Have you ever considered selling your body for money? Surprisingly enough, there are many students on Western’s campus who have made this choice in order to earn $45 a week. Alright, now that I’ve nabbed your attention in an inappropriate, misleading and immature way, I’ll be more specific: these students are not selling their body sexually, but rather, they’re selling their plasma.
Plasma is the liquid component of your blood, in which your red blood cells are suspended. Blood itself is composed of 42 percent red blood cells, 1 percent white blood cells and 57 percent plasma. Plasma is comprised of 90 percent water and 10 percent protein, salt and electrolytes.
So how does this scientific mumbo jumbo translate into $45 dollars in your pocket? BioLife Plasma Services is a nationwide company that gives money to plasma donors so they can collect the valuable biomaterial to sell to other companies, which manufacture the plasma into “a wide variety of life-saving products that benefit thousands of people everyday,” according to BioLife’s web site. These products are used in the treatment of hemophilia, hepatitis B, tetanus, rabies, measles and immune system deficiencies, according to the same source.
In order to begin the donation process, you should call the BioLife office in advance to set up an appointment. Your first appointment will be a very thorough physical in order to screen prospective donators for various blood-borne illnesses. It also is an opportunity for the medical staff at BioLife to make sure that your body is healthy enough to donate plasma.
Once you begin the actual plasma-removal procedure, you get to “lay on a comfy bed and use the free wireless internet, watch movies, study or talk on your cell phone,” said Kim Popek, a sophomore at Western. “The only thing you can’t do is sleep.”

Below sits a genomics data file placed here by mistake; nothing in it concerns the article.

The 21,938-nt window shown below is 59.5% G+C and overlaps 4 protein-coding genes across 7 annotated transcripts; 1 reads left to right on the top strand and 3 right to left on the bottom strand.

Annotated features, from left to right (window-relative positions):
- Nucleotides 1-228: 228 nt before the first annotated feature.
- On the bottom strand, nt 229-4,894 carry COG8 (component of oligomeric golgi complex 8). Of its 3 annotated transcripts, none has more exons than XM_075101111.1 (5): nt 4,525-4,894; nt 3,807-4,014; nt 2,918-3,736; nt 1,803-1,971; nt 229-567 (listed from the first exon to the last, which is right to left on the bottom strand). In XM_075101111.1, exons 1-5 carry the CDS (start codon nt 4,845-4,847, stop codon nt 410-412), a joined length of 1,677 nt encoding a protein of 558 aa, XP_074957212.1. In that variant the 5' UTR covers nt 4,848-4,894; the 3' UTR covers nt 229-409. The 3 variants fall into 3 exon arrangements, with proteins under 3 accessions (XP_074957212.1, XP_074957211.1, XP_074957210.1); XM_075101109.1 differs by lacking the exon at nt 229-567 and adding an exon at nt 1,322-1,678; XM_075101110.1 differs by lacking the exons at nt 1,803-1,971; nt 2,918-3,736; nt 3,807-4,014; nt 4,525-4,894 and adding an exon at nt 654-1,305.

While you lounge comfortably, your blood is being pumped out of your veins into a machine which separates your plasma from the red blood cells. After the separation is complete, your red blood cells are put right back into your body.
“It really doesn’t hurt,” said Popek, who has contributed her plasma 35 to 40 times. “When they put the needle in you, you hardly feel it. When I’ve donated blood, I’ve passed out every time, and I’m really sensitive to passing out, but donating plasma hasn’t bothered me at all.”
According to Popek, the process takes about an hour, and you can donate up to two times per week.
Now that your veins are popping with excitement, here’s the fun part: you get paid $15 for your first visit in the week, then $30 for your next visit, and you are handed the cash as you walk out the door. For those of you who can’t add, that’s $45 per week, and $180 per month—provided that you donate two times a week, every week.
So, this all like a relatively quick, painless way to make some money, but when I proposed the idea to my mother, who is a health professional, let’s just say she didn’t…jump…at the idea of having me sell my internal fluids. Her main concern was the effect it could have on my health.
BioLife’s web site assures prospective donors that, “Donating plasma is a very safe procedure with minimal or no side effects.” Since plasma is made up mostly of water and protein, it is strongly advised that donors are well-hydrated and eat 50 - 80 grams of protein daily. Eating fatty foods on the day of donation is not recommended, because it can change the color and consistency of plasma and make you ineligible to donate that particular day. Donors are also asked to up their iron intake by eating food high in the nutrient—like tuna, lean read meat or leafy vegetables—or by taking iron supplements. Overall, a healthy lifestyle is a good way to keep one’s body healthy when donating plasma.
In order to obtain an unbiased opinion on whether or not plasma donation is safe, I contacted the Director of Western’s Student Health Center, Dr. Emily Gibson. “The primary concern for individuals who are donating is to make sure they have stable cardiac status so there blood pressure and heart can handle the procedure of blood removal and plasma extraction and they have no signs of infections that can be transmitted through blood products,” Dr. Gibson stated. “I do not believe a healthy individual has any risks in donating plasma on a weekly basis.”
If you are interested in donating plasma, you can visit www.biolifeplasma.com, or contact the Bellingham BioLife office at (360) 756-1700.